After watching this smart and entertaining production of “Sweet Smell of Success, ” it was a surprise to learn that the Marvin Hamlisch-penned musical (adapted from the classic 1957 film noir scripted by Clifford Odets) flopped on Broadway in 2002. Perhaps it was seen as too cynical and disturbing for the just-post-9/11 period.
But the bad timing has long since worn off. Under John Glover’s taut direction, the show stands revealed as more than a period piece about a Walter Winchell-like gossip columnist (called J.J. Hunsecker here, played with reptilian menace by Brian Rooney) and his toady, Sidney Falco (David Schlumpf, whose golden voice—which needs no miking, Director Glover—presages a bright future). Without the fedora and clipped radio voice, J.J. could be of our own time, a combination Rush Limbaugh and NSA, sucking up celebrity dirt and turning it into opinion-forming power.
“What makes the world go round?” ponders J.J. in a philosophical moment. “It used to be love—now it’s the word.” Specifically, J.J.’s own word, his sound-bite seal of approval that a particular joint is really jumping, or that a new ingénue really has It. Getting into his column is a matter of life or death for nightclubs and chanteuses, and for the swarm of publicity agents they hire—and despise. “It’s a dirty job I pay for with clean money,” protests one discontented customer.
Despite an occasional moment of humanity, no one is more transparently despicable than the opportunistic Falco, who early on sings of being “always on the outside, looking in.” His driving ambition is to be J.J. Hunsecker, the gatekeeper of fame, rather than just another fawning supplicant. A twist of fate brings the two together into a partnership that would seem to be the culmination of Falco’s sordid little dreams. But “freebies have a price,” as the chorus notes.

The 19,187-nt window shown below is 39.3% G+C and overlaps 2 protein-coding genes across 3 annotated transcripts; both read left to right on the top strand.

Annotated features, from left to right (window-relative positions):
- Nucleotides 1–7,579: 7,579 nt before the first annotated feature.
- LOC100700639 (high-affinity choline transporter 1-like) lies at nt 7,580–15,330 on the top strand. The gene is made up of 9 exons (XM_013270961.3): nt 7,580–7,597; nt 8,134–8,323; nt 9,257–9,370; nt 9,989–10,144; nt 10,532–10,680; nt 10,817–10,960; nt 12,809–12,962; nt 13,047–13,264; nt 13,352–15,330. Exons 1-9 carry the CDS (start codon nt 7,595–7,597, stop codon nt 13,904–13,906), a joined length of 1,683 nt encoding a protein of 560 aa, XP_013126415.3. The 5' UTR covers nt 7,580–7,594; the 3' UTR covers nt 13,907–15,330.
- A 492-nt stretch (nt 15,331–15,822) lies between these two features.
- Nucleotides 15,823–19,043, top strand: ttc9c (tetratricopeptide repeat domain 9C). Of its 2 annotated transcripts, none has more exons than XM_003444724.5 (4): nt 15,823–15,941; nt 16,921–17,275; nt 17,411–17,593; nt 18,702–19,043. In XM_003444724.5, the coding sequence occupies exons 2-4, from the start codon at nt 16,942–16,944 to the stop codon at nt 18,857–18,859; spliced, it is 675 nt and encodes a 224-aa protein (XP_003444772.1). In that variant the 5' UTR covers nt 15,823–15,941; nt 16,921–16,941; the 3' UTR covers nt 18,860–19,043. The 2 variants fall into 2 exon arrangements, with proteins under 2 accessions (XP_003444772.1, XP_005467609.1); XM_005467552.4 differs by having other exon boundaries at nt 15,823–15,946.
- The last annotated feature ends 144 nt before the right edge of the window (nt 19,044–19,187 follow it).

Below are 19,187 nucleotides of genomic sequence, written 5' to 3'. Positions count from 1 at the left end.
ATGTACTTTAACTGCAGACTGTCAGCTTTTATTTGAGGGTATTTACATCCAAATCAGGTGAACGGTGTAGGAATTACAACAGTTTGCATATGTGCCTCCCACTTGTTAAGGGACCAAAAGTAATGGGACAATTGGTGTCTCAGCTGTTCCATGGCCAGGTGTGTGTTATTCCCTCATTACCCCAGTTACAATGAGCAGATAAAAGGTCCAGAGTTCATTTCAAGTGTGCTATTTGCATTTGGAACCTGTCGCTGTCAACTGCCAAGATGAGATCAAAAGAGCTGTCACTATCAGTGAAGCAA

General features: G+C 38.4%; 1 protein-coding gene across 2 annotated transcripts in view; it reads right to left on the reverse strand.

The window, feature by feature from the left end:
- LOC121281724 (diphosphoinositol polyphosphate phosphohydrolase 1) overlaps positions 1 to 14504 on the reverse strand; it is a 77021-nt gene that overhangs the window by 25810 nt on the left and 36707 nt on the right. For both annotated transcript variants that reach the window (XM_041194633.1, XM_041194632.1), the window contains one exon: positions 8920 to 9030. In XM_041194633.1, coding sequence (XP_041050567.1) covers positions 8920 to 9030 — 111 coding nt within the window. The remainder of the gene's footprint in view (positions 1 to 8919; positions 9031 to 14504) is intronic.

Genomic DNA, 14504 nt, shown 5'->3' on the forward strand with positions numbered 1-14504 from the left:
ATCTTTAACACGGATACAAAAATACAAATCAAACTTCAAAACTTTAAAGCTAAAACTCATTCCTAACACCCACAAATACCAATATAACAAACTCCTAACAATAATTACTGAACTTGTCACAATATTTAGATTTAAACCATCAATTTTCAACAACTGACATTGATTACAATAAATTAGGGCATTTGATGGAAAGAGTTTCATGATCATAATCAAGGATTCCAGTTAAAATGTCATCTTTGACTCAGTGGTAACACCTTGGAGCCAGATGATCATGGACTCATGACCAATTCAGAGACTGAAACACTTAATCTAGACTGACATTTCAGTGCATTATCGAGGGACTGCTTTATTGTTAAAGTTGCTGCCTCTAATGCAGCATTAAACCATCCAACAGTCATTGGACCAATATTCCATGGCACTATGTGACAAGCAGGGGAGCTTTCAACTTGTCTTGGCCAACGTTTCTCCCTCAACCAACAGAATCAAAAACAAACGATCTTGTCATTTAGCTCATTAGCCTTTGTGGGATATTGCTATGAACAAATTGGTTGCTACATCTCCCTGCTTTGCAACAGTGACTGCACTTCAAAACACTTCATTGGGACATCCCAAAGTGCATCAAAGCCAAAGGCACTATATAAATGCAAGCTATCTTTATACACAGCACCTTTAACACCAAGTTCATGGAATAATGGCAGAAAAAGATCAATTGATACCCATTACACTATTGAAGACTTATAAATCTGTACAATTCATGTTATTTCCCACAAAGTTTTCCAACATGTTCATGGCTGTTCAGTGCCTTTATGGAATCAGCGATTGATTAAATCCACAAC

Even the J.J.s of the world have an Achilles’ heel, which in this case is his much younger half-sister Susan (Victoria Blade, all pampered entrapment). J.J.’s smothering protectiveness borders on the incestuous, forcing her to keep secret her romance with jazz musician Dallas Cochran (an appropriately earnest Nathan Gardner). Sidney is assigned the unsavory task of derailing the relationship. The rest is gritty noir-style denouement, as J.J.’s web of lies and betrayals begins to unravel.
“You are a national disgrace,” announces Dallas bravely to J.J. in the drama’s climax, thus condemning the whole media-celebrity machine, which appeals to our worst instincts and fosters a culture of voyeuristic, finger-wagging conformity.
While nothing could match the sheer, dark perfection of the 1957 film—with its meshing of icy Burt Lancaster and oleaginous Tony Curtis, its rat-a-tat pacing and its artful James Wong Howe black-and-white composition—the musical is about as edgy and ambiguous as the medium gets. Acting, musical direction (courtesy of Aaron Benham), and choreography (by Steven Spanopoulos) beautifully combine to evoke an outwardly gorgeous but toxically cynical glamour.
By the end we see the young Sidney as a film noir Horatio Alger, his quest for self-betterment revealed as a Faustian pact with the devil, easier to enter into than to exit. In a world where trust is for suckers, the old virtues are so many liabilities. “What does that mean—integrity?” wonders J.J. “A pocket full of firecrackers, looking for a match,” answers Sidney, in one of many classic bits of gonzo Odets dialogue.
Underneath the sweet scent of career success sniffed by the too-smart-by-half Sidney Falco is the fetid aroma of fascism, of relentless propaganda exercised on behalf of a paranoid, reactionary agenda. Elegantly directed and energetically performed by its fresh-faced cast, this 1950s time capsule turns out to be a precisely aimed cautionary tale for our own era. This time around, may it find the audience it deserves. (Hugh Iglarsh)
Kokandy Productions at Theater Wit, 1229 West Belmont, (773)975-8150, theaterwit.org. Through February 2.